Erudite, readable, and appalling.

MURDER AMONG FRIENDS

HOW LEOPOLD AND LOEB TRIED TO COMMIT THE PERFECT CRIME

A comprehensive recounting of a child murder and the resulting landmark trial.

On May 21, 1924, 19-year-old Nathan Leopold and 18-year-old Richard Loeb drove through the streets of Kenwood, an affluent, partially Jewish neighborhood on Chicago’s South Side, looking for a random child to kill. They considered one of Richard’s little brother’s friends, but when that boy ran off, they settled on 14-year-old Bobby Franks, one of Richard’s cousins, with whom he’d played tennis the day before. Richard wished to prove himself a “master criminal”; Nathan wanted Richard to remain his lover. But despite the general incompetence and corruption of Chicago’s police force at that time, the pair were quickly taken into custody and confessed. Though their guilt was unquestionable, their families sought no less an attorney than Clarence Darrow (eminent in his profession though not yet of Scopes Monkey Trial fame), who took the case due to his hatred of the death penalty. Insanity had until then been seen as a binary condition; Darrow, saying “all life is worth saving,” argued that it was a continuum that could mitigate without fully denying culpability. Fleming, a master of meticulously researched nonfiction, covers Leopold’s and Loeb’s troubled childhoods, the horrible crime itself, the odd bond between the newspapers and the police that facilitated a conviction, and Darrow’s intelligence and humanity. In the end, however, Leopold and Loeb are so chilling that readers won’t celebrate their judicial victory.

Erudite, readable, and appalling. (afterword, bibliography, endnotes, photo credits) (Nonfiction. 12-18)

Pub Date: March 29, 2022

ISBN: 978-0-593-17742-6

Page Count: 368

Publisher: Anne Schwartz/Random

Review Posted Online: Dec. 15, 2021

Kirkus Reviews Issue: Jan. 1, 2022

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Small but mighty necessary reading.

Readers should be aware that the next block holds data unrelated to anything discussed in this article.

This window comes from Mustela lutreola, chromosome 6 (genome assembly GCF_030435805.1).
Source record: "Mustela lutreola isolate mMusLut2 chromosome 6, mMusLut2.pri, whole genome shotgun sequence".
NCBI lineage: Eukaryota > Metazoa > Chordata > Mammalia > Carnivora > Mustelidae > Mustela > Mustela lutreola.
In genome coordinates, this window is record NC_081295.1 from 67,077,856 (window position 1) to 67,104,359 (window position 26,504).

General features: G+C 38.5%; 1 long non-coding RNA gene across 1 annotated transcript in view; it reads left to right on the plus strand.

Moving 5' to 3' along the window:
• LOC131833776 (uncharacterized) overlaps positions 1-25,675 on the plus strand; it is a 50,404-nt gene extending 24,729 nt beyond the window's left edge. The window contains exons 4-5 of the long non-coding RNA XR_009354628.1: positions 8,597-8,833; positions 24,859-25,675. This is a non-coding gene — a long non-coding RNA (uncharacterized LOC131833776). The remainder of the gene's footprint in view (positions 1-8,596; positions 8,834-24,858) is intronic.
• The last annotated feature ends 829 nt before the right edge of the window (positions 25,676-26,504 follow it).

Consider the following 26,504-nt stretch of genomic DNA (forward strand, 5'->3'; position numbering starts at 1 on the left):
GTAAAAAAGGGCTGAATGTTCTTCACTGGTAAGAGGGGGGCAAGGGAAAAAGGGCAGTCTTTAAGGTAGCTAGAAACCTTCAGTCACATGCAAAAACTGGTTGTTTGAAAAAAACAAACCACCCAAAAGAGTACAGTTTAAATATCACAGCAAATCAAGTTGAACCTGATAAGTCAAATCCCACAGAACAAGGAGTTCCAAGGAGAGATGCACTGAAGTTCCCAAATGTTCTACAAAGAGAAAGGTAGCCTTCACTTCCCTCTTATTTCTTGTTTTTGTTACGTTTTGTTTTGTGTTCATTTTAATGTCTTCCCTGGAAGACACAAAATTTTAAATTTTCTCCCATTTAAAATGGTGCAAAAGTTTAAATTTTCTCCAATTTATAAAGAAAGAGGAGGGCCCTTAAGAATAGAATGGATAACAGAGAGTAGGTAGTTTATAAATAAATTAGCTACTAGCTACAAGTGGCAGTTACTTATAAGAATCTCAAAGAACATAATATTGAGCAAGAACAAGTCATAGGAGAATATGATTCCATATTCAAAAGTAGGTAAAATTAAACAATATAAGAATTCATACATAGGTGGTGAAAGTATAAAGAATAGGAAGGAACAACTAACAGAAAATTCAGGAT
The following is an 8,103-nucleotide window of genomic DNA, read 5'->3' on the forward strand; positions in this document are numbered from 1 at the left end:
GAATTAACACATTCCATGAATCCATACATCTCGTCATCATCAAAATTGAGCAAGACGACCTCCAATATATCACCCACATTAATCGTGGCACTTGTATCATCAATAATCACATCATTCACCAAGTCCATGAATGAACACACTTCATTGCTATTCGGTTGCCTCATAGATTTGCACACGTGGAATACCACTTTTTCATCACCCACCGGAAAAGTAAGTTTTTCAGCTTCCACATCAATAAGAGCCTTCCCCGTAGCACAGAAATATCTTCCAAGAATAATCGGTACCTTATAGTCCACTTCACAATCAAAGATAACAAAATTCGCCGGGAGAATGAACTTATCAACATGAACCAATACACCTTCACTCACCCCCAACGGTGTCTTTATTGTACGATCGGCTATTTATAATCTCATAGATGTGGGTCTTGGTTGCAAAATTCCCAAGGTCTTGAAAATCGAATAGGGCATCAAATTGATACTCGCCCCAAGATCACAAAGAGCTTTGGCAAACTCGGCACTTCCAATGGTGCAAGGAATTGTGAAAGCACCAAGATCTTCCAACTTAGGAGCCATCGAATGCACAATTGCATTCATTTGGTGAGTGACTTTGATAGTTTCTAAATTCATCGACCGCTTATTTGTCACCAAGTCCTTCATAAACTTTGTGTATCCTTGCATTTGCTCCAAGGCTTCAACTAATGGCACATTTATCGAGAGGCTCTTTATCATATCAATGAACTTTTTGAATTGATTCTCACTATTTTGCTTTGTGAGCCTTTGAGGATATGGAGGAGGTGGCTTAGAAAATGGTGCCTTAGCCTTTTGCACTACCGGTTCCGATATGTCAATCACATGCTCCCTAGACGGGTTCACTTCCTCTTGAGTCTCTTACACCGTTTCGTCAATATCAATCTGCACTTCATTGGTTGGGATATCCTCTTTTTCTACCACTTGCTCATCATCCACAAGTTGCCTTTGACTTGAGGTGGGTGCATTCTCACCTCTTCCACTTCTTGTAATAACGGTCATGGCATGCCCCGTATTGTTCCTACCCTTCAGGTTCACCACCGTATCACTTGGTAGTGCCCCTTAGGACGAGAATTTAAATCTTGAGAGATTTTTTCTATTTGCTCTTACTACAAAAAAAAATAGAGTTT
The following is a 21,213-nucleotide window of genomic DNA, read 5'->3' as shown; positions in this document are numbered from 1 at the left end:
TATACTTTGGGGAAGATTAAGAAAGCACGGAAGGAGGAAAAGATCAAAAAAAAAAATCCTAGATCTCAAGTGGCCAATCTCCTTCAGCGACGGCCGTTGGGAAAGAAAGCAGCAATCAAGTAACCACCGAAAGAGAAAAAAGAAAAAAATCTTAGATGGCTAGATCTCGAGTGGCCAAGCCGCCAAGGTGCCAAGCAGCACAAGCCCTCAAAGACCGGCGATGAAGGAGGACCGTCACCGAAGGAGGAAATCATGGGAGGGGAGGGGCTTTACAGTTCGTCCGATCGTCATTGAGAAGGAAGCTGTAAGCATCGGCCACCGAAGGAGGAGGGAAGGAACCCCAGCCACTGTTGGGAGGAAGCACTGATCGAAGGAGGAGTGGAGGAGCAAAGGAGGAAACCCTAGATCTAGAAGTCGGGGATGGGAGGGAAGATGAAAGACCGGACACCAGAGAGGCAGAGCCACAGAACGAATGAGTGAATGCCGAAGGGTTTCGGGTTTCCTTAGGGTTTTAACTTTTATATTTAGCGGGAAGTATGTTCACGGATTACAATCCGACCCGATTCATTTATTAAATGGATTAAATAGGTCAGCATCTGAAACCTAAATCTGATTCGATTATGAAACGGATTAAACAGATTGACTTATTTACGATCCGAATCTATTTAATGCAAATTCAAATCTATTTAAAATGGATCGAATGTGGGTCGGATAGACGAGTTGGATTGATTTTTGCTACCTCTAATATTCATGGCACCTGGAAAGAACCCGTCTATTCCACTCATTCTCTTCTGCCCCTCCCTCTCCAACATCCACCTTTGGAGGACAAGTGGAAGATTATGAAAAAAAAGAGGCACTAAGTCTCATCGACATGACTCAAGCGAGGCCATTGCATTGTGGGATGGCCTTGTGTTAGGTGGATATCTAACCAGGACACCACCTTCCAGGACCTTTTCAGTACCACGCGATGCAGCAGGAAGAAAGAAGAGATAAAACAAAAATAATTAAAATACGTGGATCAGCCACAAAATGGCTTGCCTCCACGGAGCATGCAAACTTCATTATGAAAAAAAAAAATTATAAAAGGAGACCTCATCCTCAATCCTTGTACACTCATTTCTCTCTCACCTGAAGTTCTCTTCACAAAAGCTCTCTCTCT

THE NEW QUEER CONSCIENCE

From the Pocket Change Collective series

A miniature manifesto for radical queer acceptance that weaves together the personal and political.

Eli, a cis gay white Jewish man, uses his own identities and experiences to frame and acknowledge his perspective. In the prologue, Eli compares the global Jewish community to the global queer community, noting, “We don’t always get it right, but the importance of showing up for other Jews has been carved into the DNA of what it means to be Jewish. It is my dream that queer people develop the same ideology—what I like to call a Global Queer Conscience.” He details his own isolating experiences as a queer adolescent in an Orthodox Jewish community and reflects on how he and so many others would have benefitted from a robust and supportive queer community. The rest of the book outlines 10 principles based on the belief that an expectation of mutual care and concern across various other dimensions of identity can be integrated into queer community values. Eli’s prose is clear, straightforward, and powerful. While he makes some choices that may be divisive—for example, using the initialism LGBTQIAA+ which includes “ally”—he always makes clear those are his personal choices and that the language is ever evolving.

Small but mighty necessary reading. (resources) (Nonfiction. 14-18)

Pub Date: June 2, 2020

ISBN: 978-0-593-09368-9

Page Count: 64

Publisher: Penguin Workshop

Review Posted Online: March 29, 2020

Kirkus Reviews Issue: April 15, 2020

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Best enjoyed by preexisting fans of the author.

CONTINUUM

From the Pocket Change Collective series

Deaf, trans artist Man meditates on his journey and identity in this brief memoir.

Growing up in conservative central Pennsylvania was tough for the 21-year-old Deaf, genderqueer, pansexual, and biracial (Chinese/White Jewish) author. He describes his gender and sexual identity, his experiences of racism and ableism, and his desire to use his visibility as a YouTube personality, model, and actor to help other young people like him. He is open and vulnerable throughout, even choosing to reveal his birth name. Man shares his experiences of becoming deaf as a small child and at times feeling ostracized from the Deaf community but not how he arrived at his current Deaf identity. His description of his gender-identity development occasionally slips into a well-worn pink-and-blue binary. The text is accompanied and transcended by the author’s own intriguing, expressionistic line drawings. However, Man ultimately falls short of truly insightful reflection or analysis, offering a mostly surface-level account of his life that will likely not be compelling to readers who are not already fans. While his visibility and success as someone whose life represents multiple marginalized identities are valuable in themselves, this heartfelt personal chronicle would have benefited from deeper introspection.

Best enjoyed by preexisting fans of the author. (Memoir. 12-18)

Pub Date: June 1, 2021

ISBN: 978-0-593-22348-2

Page Count: 64

Publisher: Penguin Workshop

Review Posted Online: March 25, 2021

Kirkus Reviews Issue: April 15, 2021

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